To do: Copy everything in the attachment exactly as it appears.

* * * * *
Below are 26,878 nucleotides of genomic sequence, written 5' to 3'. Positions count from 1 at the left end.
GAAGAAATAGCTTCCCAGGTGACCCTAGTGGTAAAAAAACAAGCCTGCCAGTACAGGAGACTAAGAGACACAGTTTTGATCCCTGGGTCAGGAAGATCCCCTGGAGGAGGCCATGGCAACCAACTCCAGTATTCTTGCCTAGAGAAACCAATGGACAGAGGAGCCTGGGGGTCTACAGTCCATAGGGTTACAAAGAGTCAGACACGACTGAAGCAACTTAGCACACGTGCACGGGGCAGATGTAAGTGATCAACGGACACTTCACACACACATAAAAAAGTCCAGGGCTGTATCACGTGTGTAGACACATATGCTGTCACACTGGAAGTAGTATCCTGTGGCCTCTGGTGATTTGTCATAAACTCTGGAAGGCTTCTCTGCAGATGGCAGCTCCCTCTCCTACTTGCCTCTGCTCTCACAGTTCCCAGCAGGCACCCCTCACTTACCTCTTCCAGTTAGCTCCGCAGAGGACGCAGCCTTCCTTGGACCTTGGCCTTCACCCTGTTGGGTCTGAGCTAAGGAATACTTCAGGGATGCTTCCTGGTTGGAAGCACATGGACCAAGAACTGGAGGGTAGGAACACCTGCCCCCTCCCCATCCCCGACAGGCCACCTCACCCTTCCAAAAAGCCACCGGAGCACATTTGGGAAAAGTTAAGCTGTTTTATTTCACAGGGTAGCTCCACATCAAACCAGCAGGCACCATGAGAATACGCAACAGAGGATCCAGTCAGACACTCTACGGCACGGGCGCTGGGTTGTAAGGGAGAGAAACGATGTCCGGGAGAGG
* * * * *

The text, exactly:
Below are 26,878 nucleotides of genomic sequence, written 5' to 3'. Positions count from 1 at the left end.
GAAGAAATAGCTTCCCAGGTGACCCTAGTGGTAAAAAAACAAGCCTGCCAGTACAGGAGACTAAGAGACACAGTTTTGATCCCTGGGTCAGGAAGATCCCCTGGAGGAGGCCATGGCAACCAACTCCAGTATTCTTGCCTAGAGAAACCAATGGACAGAGGAGCCTGGGGGTCTACAGTCCATAGGGTTACAAAGAGTCAGACACGACTGAAGCAACTTAGCACACGTGCACGGGGCAGATGTAAGTGATCAACGGACACTTCACACACACATAAAAAAGTCCAGGGCTGTATCACGTGTGTAGACACATATGCTGTCACACTGGAAGTAGTATCCTGTGGCCTCTGGTGATTTGTCATAAACTCTGGAAGGCTTCTCTGCAGATGGCAGCTCCCTCTCCTACTTGCCTCTGCTCTCACAGTTCCCAGCAGGCACCCCTCACTTACCTCTTCCAGTTAGCTCCGCAGAGGACGCAGCCTTCCTTGGACCTTGGCCTTCACCCTGTTGGGTCTGAGCTAAGGAATACTTCAGGGATGCTTCCTGGTTGGAAGCACATGGACCAAGAACTGGAGGGTAGGAACACCTGCCCCCTCCCCATCCCCGACAGGCCACCTCACCCTTCCAAAAAGCCACCGGAGCACATTTGGGAAAAGTTAAGCTGTTTTATTTCACAGGGTAGCTCCACATCAAACCAGCAGGCACCATGAGAATACGCAACAGAGGATCCAGTCAGACACTCTACGGCACGGGCGCTGGGTTGTAAGGGAGAGAAACGATGTCCGGGAGAGG